Teaching—With Technology, “Everything Has Changed”

Intel® Teach Program helps teachers learn how to engage their students through technology and project-based approaches.

Did you know that the most effective teachers don’t do much “teaching”? Instead of lecturing from the front of the class, they facilitate learning by encouraging their students to ask questions, take risks, be creative, and monitor their own progress.

Through Intel® Teach training, millions of teachers around the world have learned how to engage their students through technology and student-centric, project-based approaches. See how one teacher transformed not only his own classroom, but those across an entire nation. 

Today without technology one cannot feel a complete teacher. It is an inevitable part of the teaching and learning process.

Umesh Chandra Pandey is a high school math, chemistry, and physics teacher in India. By 2003, he had 16 years of experience under his belt, and had even written a couple of successful science and math textbooks. Still, he says, he longed for more effective ways to engage his students—to make lessons come “alive” for them. That year, he got a chance to attend Intel® Teach professional development training. Since then, he says, “Everything has changed.”

For Pandey and many of the other teachers who participated, the 10-day Intel Teach session was their first exposure to information and communications technology. They also learned how to effectively integrate technology in their classrooms, and promote student-centered approaches that boost student engagement.

Pandey took the training to heart. “I started to [integrate] animation in my work,” he says, initially in chemistry lessons related to the periodic table. Soon he was incorporating synchronized voiceovers, and linking chemistry and physics material so students could understand the relationships between the disciplines. By 2010, he had developed “Science Made Simpler,” an interactive, user friendly, self-guided learning program.  

This is my dream project,” says Pandey. “Students feel good spending time on it, and it makes a lasting impact on students’ minds. I could say categorically that it has increased the thirst [for] learning among students and my teacher colleagues.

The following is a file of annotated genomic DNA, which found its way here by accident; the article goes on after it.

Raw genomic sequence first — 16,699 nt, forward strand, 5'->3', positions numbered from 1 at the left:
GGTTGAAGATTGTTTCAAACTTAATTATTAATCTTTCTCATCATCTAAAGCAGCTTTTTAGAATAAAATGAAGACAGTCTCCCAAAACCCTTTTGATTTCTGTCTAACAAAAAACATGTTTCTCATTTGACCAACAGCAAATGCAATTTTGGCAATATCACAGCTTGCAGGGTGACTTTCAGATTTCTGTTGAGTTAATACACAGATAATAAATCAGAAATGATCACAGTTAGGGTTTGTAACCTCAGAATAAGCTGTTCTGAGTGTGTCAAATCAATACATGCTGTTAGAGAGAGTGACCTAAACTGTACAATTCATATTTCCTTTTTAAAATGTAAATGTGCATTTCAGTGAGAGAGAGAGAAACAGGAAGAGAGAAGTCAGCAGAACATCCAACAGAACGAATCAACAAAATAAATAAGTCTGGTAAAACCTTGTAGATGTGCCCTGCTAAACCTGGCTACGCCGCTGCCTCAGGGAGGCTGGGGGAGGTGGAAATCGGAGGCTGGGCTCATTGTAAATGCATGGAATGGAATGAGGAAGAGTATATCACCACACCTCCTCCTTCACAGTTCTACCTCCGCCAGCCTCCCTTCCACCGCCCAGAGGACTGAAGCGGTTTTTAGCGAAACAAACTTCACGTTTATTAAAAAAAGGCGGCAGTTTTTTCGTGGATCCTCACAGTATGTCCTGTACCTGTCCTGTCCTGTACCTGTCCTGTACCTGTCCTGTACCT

Over the years, Pandey has attended additional Intel® Teach workshops and an Intel Educator Academy, and has provided technology training for other teachers. He says that the sessions “brought a big paradigm shift in the way we were teaching in schools. … [They] helped me develop into a teacher of tomorrow.”

Pandey’s “Science Made Simpler” program is now used in high schools across India. He has received numerous national teaching awards in India, and was named “one of the most innovative educators in the world” at a Worldwide Forum of Educators in Helsinki.

Previously, Pandey was fortunate to work at a school in Dinapani that had a computer lab, LCD projectors, and fast Internet. Now he teaches in rural Nainital at a school that primarily serves underprivileged students. The school is currently has just  four aging computers, but he is working to change that. “Recently, we purchased an LCD projector [through] contributions of teachers and a little public support,” he says, adding that the school has been promised four more computers. “Though this school is in a remote part of Nainital, students are very enthusiastic to learn,” Pandey says.

This is a fresh start for me, but ultimately this is our country and we have to fight against the odds and bring our deprived [students] ahead.

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